Why the “Confederate Flag” and the “LGBT Pride Flag” are two, very different things

So I’ve seen a few things fly by on my social media feeds and the like that say something like this:

Since the “Confederate Flag” is so offensive and must come down, then so must also the “LGBT Pride Flag”, because it is offensive to a large number of people.

Do these people have a point?


The “Confederate Flag” (which isn’t really the flag of the Confederacy — it’s a battle flag instead) is very different from the “LGBT Flag” for many reasons, some of which I shall enumerate below. But let’s also get something else out of the way: in no case is anyone asking for censorship on any of these items, especially the “Confederate Flag”. That other companies have decided to stop selling the flag is their right, but the government isn’t telling these companies that they must do this. Anyone who wants to fly the flag (any flag) on their private property can continue to do so, with no penalty from the State.

Now, why are the two flags different? Simple:

  • The “Confederate Flag” is a battle flag. The true “Confederate Flag” is a nation flag. Why in the world would a victorious nation permit the flag of another nation to fly on their state buildings? Glenn Beck gets a lot of things wrong, but he gets this absolutely right.
  • The “LGBT Pride Flag” may symbolize the struggle for equality, but it is not the flag of a nation. So it is not at odds with the national flag in the least.
  • The “Confederate Flag” is a flag signifying slavery, oppression, and secession. You can argue all you want whether or not a state should have the right to secede (and just in case you didn’t know: no state has that right, not even Texas), but you simply cannot argue that flag doesn’t stand for slavery and oppression. If you think it is solely about cotton or states’ rights, you are entirely missing the point. In other words, the flag is about oppressing and enslaving an entire race of people. And if you don’t believe me, go read your history books again.
  • The “LGBT Pride Flag” is a flag signifying unity and love. Well, actually a lot more, because each color stands for something. Red represents Life, Orange: Healing, Yellow: sunlight, Green: nature, Blue: serenity/harmony, and Violet: Spirit. (Source) But over time, it has also come to represent the struggle for equality as well. In short, the flag is not about oppression but about overcoming oppression. The flag is not about slavery, but about freedom.

I’ve also seen complains that somehow the “homosexual community” has stolen the Christian symbol of the rainbow. Well, I’ve news for you: rainbows have been around for a whole lot longer than your religion (and your version of God). So, pffffffft!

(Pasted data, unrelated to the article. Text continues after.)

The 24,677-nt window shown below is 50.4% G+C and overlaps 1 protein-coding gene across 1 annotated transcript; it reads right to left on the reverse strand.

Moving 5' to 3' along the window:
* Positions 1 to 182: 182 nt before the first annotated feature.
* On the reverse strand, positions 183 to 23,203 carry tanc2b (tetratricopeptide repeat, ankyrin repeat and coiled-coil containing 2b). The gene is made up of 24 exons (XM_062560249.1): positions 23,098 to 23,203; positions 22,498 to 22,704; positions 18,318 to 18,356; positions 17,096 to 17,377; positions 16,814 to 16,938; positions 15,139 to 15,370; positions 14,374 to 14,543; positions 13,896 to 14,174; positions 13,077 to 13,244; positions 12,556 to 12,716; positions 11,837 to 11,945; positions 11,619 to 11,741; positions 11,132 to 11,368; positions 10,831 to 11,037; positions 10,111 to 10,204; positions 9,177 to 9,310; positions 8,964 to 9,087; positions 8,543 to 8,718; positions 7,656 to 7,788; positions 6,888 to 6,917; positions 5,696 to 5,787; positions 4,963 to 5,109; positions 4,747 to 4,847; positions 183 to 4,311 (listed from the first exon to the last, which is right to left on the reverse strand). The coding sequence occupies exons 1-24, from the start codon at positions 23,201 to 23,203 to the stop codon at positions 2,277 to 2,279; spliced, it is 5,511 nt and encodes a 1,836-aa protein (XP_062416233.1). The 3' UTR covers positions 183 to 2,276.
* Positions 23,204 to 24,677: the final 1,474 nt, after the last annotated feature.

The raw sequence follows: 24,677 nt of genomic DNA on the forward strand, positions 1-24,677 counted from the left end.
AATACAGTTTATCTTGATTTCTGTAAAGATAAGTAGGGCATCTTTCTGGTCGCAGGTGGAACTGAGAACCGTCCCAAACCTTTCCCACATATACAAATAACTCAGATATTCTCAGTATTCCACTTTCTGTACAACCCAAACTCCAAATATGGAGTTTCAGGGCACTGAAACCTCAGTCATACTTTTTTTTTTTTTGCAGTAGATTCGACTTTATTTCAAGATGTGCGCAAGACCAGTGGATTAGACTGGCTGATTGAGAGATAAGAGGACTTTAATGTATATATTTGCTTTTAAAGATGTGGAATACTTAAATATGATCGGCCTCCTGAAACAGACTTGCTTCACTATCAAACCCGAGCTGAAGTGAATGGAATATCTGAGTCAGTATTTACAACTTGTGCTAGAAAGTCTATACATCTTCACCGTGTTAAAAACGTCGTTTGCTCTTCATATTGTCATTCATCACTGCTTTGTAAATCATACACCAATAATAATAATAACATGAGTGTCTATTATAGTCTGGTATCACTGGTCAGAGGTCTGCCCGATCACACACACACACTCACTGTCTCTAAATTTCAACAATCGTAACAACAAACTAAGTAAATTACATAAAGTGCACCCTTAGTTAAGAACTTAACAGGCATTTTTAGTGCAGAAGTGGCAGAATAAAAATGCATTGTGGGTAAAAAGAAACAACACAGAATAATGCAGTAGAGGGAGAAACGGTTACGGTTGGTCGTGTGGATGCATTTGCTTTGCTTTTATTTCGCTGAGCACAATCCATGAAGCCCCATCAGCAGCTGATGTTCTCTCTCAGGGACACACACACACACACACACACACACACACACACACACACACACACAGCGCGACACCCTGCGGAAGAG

Furthermore, it is not wrong to appropriate symbols to increase the feeling of community. These flags are like labels — people identify with them. Just like Christians identify with the cross, homosexuals identify with the rainbow. You’re free to continue reading whatever meaning you want into those symbols, but you aren’t going to stop people from using symbols as a means of identification, community, and rallying.

In short, what offends a particular individual or group of people is not necessarily a reason for the censorship of that thing. In this case, it’s a couple flags, but we could just as easily extend that thought to the realm of ideas. Everyone is free to think what they want in the space of their own head. Likewise, everyone is free to fly whatever flags they desire on their own private property. The issue with the “Confederate Flag” is not about censorship, it’s about a victorious nation flying the flag of an enemy nation that it overcame! This has nothing to do with private property and everything to do about government property. The south lost. Get over it.

In short: you can fly whatever flags you want on your house, your car, your business, etc. The government won’t stop you. (The public might roll their eyes at you, but they have that right.) But the government shouldn’t be in the business of flying the flag of the enemy on their own property! That’s just… absurd!

To those Christians who think the two issues are somehow equivalent, well… wake up and smell the coffee. Your argument makes no sense. And the public knows it. The more you persist in making the argument, the more foolish you appear. And I think there’s a quote about that somewhere, too!

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